These 6 Questions Will Provide Damage Control Prior To A Breach – Chuck Leaver

Written By Michael Bunyard And Presented By Ziften CEO Chuck Leaver


The reality of contemporary life is that if cyber hackers want to breach your network, then it is just a matter of time before they will do it. The endpoint is the most common vector of attack, and the people are the most significant point of susceptibility in any organization. The endpoint device is where they connect with whatever information that an enemy is after: intellectual property, information, cyber ransom, and so on. There are brand-new Next Generation Endpoint Security (NGES) systems, of which Ziften is a leader, that supply the needed visibility and insight to help decrease or avoid the possibilities or duration of an attack. Methodologies of avoidance consist of reducing the attack surface area through removing known vulnerable applications, cutting version proliferation, eliminating malicious procedures, and guaranteeing compliance with security policies.

However avoidance can just go so far. No service is 100% reliable, so it is very important to take a proactive, real-time methodology to your environment, watching endpoint behavior, discovering when breaches have actually taken place, and responding instantly with remediation. Ziften also offers these capabilities, typically called Endpoint Detection and Response, and organizations should alter their mindset from “How can we avoid attacks?” to “We are going to be breached, so what do we do then?”

To understand the true ramifications of an attack, organizations have to be able to take a look back and rebuild the conditions surrounding a breach. Security analysts require answers to the following 6 concerns, and they require them quickly, since Incident Response personnel are surpassed and handling limited time windows to mitigate damage.

Where was the attack activity initially seen?

This is where the ability to look back to the point in time of initial infection is important. In order to do this efficiently, organizations have to have the ability to go as far back in history as necessary to recognize patient zero. The unfortunate state of affairs in accordance with Gartner is that when a cyber breach occurs, the average dwell time prior to a breach is identified is a stunning 205 days. In accordance with the 2015 Verizon Data Investigations Breach Report (DBIR), in 60% of cases, enemies were able to permeate organizations within minutes. That’s why NGES services that do not continuously monitor and record activity however rather occasionally poll or scan the endpoint can miss out on the initial crucial penetration. Likewise, DBIR found that 95% of malware types appeared for less than four weeks, and 4 out of five didn’t last 7 days. You need the ability to continuously monitor endpoint activity and recall in time (however long ago the attack occurred) and reconstruct the preliminary infection.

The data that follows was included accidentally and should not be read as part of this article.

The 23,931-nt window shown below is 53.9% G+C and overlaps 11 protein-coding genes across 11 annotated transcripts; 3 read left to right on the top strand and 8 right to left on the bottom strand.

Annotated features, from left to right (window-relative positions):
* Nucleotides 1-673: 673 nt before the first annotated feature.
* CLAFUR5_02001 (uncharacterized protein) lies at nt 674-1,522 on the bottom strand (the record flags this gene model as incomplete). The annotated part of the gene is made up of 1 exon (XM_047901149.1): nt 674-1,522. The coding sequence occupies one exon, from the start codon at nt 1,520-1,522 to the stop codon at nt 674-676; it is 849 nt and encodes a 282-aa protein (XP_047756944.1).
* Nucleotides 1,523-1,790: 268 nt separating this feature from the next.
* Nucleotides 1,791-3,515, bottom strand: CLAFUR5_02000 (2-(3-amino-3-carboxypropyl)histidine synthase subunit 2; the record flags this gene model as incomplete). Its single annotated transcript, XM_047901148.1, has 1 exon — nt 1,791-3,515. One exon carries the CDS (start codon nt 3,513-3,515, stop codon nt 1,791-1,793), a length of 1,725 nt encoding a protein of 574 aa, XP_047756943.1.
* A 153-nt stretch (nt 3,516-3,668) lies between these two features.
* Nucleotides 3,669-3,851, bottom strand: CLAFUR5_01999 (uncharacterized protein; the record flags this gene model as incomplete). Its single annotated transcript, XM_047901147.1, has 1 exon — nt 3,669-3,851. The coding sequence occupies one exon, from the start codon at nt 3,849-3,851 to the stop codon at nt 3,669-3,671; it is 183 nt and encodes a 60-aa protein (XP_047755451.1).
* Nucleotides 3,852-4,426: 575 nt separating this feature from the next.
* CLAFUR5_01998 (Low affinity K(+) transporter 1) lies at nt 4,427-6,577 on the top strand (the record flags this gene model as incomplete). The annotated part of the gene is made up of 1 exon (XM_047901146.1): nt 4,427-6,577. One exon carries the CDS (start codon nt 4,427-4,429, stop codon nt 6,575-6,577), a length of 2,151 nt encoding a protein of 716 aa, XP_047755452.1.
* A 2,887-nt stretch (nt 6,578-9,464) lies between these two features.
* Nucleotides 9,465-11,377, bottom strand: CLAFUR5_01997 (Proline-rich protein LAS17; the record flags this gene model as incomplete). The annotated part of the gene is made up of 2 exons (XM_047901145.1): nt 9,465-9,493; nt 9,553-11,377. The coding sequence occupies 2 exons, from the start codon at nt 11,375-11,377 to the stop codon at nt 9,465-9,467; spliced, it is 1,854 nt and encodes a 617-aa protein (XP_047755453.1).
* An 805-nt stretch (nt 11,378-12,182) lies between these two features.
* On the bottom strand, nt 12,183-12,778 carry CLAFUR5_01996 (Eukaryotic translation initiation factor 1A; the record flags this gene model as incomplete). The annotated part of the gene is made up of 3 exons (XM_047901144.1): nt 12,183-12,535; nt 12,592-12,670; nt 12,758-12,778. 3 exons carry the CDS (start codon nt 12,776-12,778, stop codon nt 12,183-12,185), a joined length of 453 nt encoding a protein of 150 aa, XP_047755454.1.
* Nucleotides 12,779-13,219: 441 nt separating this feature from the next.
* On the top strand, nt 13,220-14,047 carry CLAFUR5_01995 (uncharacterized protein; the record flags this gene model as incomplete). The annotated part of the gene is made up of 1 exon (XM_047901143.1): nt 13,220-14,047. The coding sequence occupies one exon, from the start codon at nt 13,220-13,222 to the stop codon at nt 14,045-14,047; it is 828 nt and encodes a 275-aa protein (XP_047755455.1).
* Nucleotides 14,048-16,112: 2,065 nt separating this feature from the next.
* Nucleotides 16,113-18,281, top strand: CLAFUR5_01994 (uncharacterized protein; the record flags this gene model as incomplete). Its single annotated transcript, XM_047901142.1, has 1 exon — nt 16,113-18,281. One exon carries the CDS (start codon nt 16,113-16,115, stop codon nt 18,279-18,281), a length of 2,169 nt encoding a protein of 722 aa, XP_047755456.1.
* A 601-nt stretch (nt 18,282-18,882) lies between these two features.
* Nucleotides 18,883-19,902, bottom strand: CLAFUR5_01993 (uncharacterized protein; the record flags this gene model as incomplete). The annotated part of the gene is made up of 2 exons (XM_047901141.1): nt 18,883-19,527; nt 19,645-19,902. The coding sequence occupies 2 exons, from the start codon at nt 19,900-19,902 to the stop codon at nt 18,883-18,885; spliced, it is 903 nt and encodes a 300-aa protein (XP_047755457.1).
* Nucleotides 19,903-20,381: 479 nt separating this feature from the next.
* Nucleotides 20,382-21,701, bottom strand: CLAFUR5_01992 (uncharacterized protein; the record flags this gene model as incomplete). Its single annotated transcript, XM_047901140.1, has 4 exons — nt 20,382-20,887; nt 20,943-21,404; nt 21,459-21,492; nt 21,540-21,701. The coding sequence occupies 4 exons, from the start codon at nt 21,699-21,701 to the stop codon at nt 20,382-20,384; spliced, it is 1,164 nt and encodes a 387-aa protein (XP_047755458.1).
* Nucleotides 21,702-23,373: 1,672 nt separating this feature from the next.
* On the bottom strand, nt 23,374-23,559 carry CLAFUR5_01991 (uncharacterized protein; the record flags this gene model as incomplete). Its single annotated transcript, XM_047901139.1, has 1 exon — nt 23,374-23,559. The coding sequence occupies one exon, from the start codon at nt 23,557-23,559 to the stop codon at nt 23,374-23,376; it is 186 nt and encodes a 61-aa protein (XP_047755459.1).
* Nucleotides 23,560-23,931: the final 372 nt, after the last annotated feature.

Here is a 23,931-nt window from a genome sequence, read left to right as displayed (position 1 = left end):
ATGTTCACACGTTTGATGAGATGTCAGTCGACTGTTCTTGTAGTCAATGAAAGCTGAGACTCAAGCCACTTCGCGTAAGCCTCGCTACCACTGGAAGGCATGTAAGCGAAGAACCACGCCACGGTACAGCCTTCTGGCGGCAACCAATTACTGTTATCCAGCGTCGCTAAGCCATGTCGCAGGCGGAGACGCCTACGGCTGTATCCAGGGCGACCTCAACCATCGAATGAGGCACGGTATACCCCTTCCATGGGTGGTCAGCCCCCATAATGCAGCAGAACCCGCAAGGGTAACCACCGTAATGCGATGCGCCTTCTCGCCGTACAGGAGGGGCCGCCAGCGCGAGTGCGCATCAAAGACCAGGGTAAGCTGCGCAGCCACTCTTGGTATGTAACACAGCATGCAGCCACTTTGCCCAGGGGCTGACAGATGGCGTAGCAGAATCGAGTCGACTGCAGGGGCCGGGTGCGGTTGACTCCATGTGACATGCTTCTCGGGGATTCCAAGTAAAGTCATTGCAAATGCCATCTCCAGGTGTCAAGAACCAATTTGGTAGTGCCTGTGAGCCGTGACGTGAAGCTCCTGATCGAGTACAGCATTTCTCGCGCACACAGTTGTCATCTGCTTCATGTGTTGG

How did it act?

What occurred piece by piece after the initial infection? Did malware execute for a second every five minutes? Was it able to acquire escalated privileges? A continuous picture of what took place at the endpoint behaviorally is important to obtain an examination started.

How and where did the cyber attack spread after initial compromise?

Typically the attacker isn’t really after the info available at the point of infection, but rather wish to utilize it as a preliminary beachhead to pivot through the network to get to the sensitvie data. Endpoints include the servers that the endpoints are linked to, so it is important to be able to see a total image of any lateral movement that occurred after the infection to know what assets were compromised and possibly also infected.

How did the infected endpoint(s) behavior(s) change?

What was going on prior to and after the infection? What network connections were being attempted? How much network traffic was flowing? What procedures were active before and after the attack? Immediate answers to these concerns are critical to fast triage.

What user activity happened, and was there any possible insider involvement?

What actions did the user take in the past and after the contamination occurred? Was the user present on the computer? Was a USB drive used? Was the time period outside their typical usage pattern? These and many more artifacts should be offered to paint a full image.

What mitigation is required to fix the cyber attack and prevent another one?

Reimaging the infected machine(s) is a lengthy and costly solution but sometimes this is the only way to understand for sure that all of the damaging artifacts have been gotten rid of (although state-sponsored attacks may embed into system or drive firmware to remain immune even to reimaging). But with a clear picture of all activity that took place, lesser actions such as removing malicious files from all systems affected may be adequate. Re-examining security policies will most likely be necessary, and NGES systems can assist automate future actions should comparable circumstances emerge. Automatable actions consist of sandboxing, cutting off network access from contaminated computers, killing procedures, and far more.

Don’t wait until after a cyber attack happens and you have to hire an army of experts and spend time and finances piecing the realities together. Make sure you are prepared to answer these six key questions and have all the answers at your fingertips in minutes.

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